Today,wanna show you guys some cool ways to start practicing Jquery right in to your Browser without having to worry about Dreamweaver,Visual Studio, opening them and reopening them.
Jquerify is a bookmarklet which can be added to your local browser and you can practice and manipulate web pages on the fly.
If you are a Firefox fan, you can find the add-in here which is termed as FireQuery. It syncs up well with FireBug.
Some of the features are listed below:
- jQuery expressions are intelligently presented in Firebug Console and DOM inspector
- attached jQuery data are first class citizens
- elements in jQuery collections are highlighted on hover
- jQuerify: enables you to inject jQuery into any web page
- jQuery Lint: enables you to automatically inject jQuery Lint into the page as it is loaded (great for ad-hoc code validation)
And in case you happen to love Chrome more (like me), You can find the add in the the Chrome store located here. (If you still are on IE, only God can help you. 😛 )
You can invoke Chrome console by “Ctrl+Shift+j”) and to see the indication if jQuery has been already embeded to the current page.’$’ sign over the plugin means that jQuery is embedded.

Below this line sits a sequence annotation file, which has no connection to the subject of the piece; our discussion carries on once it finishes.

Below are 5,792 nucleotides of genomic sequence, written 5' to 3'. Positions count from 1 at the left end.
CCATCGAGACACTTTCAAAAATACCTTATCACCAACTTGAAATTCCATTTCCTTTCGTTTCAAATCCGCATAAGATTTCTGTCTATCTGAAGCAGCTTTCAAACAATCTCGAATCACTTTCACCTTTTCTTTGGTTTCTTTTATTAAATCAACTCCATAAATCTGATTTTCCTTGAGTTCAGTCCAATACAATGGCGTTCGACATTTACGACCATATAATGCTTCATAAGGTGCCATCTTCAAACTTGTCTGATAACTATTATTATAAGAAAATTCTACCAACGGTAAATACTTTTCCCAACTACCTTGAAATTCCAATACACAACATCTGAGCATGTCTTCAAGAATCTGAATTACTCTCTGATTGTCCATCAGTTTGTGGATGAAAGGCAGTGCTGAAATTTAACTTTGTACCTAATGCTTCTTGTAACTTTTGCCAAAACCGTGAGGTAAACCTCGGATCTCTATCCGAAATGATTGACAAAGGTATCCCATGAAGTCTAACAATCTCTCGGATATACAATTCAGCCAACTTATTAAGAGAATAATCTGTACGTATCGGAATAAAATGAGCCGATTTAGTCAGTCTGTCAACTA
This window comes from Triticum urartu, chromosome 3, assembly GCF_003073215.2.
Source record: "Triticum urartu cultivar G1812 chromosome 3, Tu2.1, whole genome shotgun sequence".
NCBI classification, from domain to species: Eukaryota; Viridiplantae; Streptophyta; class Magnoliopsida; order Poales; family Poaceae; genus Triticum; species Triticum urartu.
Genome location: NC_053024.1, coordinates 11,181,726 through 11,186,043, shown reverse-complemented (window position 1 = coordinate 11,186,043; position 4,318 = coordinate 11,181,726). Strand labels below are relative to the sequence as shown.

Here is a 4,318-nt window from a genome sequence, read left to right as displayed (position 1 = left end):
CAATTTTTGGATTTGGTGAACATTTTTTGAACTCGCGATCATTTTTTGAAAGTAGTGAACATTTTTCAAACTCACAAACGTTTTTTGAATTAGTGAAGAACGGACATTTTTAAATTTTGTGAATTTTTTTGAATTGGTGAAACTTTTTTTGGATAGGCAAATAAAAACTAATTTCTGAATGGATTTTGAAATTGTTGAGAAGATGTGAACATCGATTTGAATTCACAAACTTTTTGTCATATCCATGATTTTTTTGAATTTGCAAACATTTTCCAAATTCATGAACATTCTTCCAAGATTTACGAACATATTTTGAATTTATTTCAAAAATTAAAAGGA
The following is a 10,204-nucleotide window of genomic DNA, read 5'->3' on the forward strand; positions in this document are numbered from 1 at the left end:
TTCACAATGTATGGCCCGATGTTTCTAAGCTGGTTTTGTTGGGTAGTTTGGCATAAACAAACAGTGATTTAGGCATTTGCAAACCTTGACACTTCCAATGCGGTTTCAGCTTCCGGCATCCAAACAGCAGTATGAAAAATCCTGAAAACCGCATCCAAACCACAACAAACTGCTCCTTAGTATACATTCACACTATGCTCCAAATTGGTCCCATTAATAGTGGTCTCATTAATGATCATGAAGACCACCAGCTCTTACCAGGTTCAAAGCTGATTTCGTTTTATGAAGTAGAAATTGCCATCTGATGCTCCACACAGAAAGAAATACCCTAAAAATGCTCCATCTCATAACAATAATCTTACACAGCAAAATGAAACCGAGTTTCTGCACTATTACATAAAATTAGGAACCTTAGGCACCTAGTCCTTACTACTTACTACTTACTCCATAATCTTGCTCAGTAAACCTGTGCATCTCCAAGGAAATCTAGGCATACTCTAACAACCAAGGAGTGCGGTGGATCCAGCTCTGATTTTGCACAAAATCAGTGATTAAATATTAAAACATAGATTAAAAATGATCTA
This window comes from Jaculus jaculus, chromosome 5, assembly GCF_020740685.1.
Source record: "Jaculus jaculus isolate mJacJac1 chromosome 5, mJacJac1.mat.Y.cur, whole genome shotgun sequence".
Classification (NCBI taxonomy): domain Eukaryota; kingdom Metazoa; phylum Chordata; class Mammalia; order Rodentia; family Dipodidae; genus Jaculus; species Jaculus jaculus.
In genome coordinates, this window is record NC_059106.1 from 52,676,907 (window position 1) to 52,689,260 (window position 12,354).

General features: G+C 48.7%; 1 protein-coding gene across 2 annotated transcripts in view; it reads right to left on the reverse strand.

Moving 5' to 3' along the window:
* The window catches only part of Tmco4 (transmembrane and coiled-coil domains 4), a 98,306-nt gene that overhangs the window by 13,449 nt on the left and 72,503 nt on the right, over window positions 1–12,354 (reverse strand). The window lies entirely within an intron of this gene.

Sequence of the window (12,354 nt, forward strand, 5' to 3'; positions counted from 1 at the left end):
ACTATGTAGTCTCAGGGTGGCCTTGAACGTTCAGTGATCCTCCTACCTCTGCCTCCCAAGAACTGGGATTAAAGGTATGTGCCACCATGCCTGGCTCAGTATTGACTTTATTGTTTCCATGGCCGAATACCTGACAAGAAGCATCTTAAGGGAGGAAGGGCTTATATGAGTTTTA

“$j” sign means – jQuery embeded as $j variable with no conflict to prototype or other frameworks.
I will show you how to invoke it by editing some contents on our very own Facebook site.
You can click on the ‘Red cloud’ on the bookmarks panel (on the upper right hand side) to see if Jquery is embedded or not. If it is not you can invoke it by clicking on the button and Whammm!! , Jquery is ready to use for you.
In case the right hand sidebar which consists of the ticker feature and the ever annoying Facebook Chat bothers you, you can get rid of it by just writing one line of code on the Developer Console.
The code goes like this:
We are doing no rocket science here, but just to give you the ides that your Jquery plugin is installed and ready to go.
Screenshot below confirming we are not seeing the right side bar anymore:
This is just a start up. You can do a lot more cooler things on live sites and this can be pretty useful if you wanna debug your own pages as well at some stages for adding/editing animations,css and much more
This video might also give you some insights on getting started in which Dave Ward tells us how he uses Firebug to debug Jquery
For more Jquery Resources you can always use the ever dependable Google, some of the sites worth mentioning are: